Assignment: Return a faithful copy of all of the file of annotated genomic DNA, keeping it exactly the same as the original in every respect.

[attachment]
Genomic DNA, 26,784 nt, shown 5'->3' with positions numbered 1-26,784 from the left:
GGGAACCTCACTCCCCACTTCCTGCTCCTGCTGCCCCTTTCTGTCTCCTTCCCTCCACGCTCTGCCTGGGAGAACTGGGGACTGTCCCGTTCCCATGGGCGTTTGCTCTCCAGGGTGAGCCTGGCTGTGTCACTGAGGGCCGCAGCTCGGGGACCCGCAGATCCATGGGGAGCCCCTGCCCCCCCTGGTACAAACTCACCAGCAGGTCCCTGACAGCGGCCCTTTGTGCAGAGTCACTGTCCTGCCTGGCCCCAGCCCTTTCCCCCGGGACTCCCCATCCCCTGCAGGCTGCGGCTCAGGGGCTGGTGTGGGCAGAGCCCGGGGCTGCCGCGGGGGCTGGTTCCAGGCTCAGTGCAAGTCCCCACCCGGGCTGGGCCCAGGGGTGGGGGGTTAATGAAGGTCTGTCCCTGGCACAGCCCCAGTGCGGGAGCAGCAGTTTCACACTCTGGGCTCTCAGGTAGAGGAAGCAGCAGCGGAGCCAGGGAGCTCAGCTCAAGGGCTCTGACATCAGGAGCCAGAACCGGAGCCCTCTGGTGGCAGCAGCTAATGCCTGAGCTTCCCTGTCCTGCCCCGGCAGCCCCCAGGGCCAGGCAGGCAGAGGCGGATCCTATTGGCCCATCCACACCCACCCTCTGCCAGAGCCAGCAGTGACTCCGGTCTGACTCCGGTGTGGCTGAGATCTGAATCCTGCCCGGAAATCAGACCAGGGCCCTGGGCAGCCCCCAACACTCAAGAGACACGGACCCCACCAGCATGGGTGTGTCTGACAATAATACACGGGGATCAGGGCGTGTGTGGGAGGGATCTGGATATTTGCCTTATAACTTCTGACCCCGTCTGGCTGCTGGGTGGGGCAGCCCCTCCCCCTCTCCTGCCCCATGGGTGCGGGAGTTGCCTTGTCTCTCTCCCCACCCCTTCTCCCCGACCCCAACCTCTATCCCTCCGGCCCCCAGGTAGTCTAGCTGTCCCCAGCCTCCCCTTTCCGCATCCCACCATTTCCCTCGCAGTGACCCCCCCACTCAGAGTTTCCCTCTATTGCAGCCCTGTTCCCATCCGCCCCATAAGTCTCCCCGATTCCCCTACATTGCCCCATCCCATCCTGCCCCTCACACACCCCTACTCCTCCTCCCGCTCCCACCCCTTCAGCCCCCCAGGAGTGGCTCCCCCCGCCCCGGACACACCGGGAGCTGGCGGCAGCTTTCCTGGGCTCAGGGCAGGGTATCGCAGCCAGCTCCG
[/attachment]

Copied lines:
Genomic DNA, 26,784 nt, shown 5'->3' with positions numbered 1-26,784 from the left:
GGGAACCTCACTCCCCACTTCCTGCTCCTGCTGCCCCTTTCTGTCTCCTTCCCTCCACGCTCTGCCTGGGAGAACTGGGGACTGTCCCGTTCCCATGGGCGTTTGCTCTCCAGGGTGAGCCTGGCTGTGTCACTGAGGGCCGCAGCTCGGGGACCCGCAGATCCATGGGGAGCCCCTGCCCCCCCTGGTACAAACTCACCAGCAGGTCCCTGACAGCGGCCCTTTGTGCAGAGTCACTGTCCTGCCTGGCCCCAGCCCTTTCCCCCGGGACTCCCCATCCCCTGCAGGCTGCGGCTCAGGGGCTGGTGTGGGCAGAGCCCGGGGCTGCCGCGGGGGCTGGTTCCAGGCTCAGTGCAAGTCCCCACCCGGGCTGGGCCCAGGGGTGGGGGGTTAATGAAGGTCTGTCCCTGGCACAGCCCCAGTGCGGGAGCAGCAGTTTCACACTCTGGGCTCTCAGGTAGAGGAAGCAGCAGCGGAGCCAGGGAGCTCAGCTCAAGGGCTCTGACATCAGGAGCCAGAACCGGAGCCCTCTGGTGGCAGCAGCTAATGCCTGAGCTTCCCTGTCCTGCCCCGGCAGCCCCCAGGGCCAGGCAGGCAGAGGCGGATCCTATTGGCCCATCCACACCCACCCTCTGCCAGAGCCAGCAGTGACTCCGGTCTGACTCCGGTGTGGCTGAGATCTGAATCCTGCCCGGAAATCAGACCAGGGCCCTGGGCAGCCCCCAACACTCAAGAGACACGGACCCCACCAGCATGGGTGTGTCTGACAATAATACACGGGGATCAGGGCGTGTGTGGGAGGGATCTGGATATTTGCCTTATAACTTCTGACCCCGTCTGGCTGCTGGGTGGGGCAGCCCCTCCCCCTCTCCTGCCCCATGGGTGCGGGAGTTGCCTTGTCTCTCTCCCCACCCCTTCTCCCCGACCCCAACCTCTATCCCTCCGGCCCCCAGGTAGTCTAGCTGTCCCCAGCCTCCCCTTTCCGCATCCCACCATTTCCCTCGCAGTGACCCCCCCACTCAGAGTTTCCCTCTATTGCAGCCCTGTTCCCATCCGCCCCATAAGTCTCCCCGATTCCCCTACATTGCCCCATCCCATCCTGCCCCTCACACACCCCTACTCCTCCTCCCGCTCCCACCCCTTCAGCCCCCCAGGAGTGGCTCCCCCCGCCCCGGACACACCGGGAGCTGGCGGCAGCTTTCCTGGGCTCAGGGCAGGGTATCGCAGCCAGCTCCG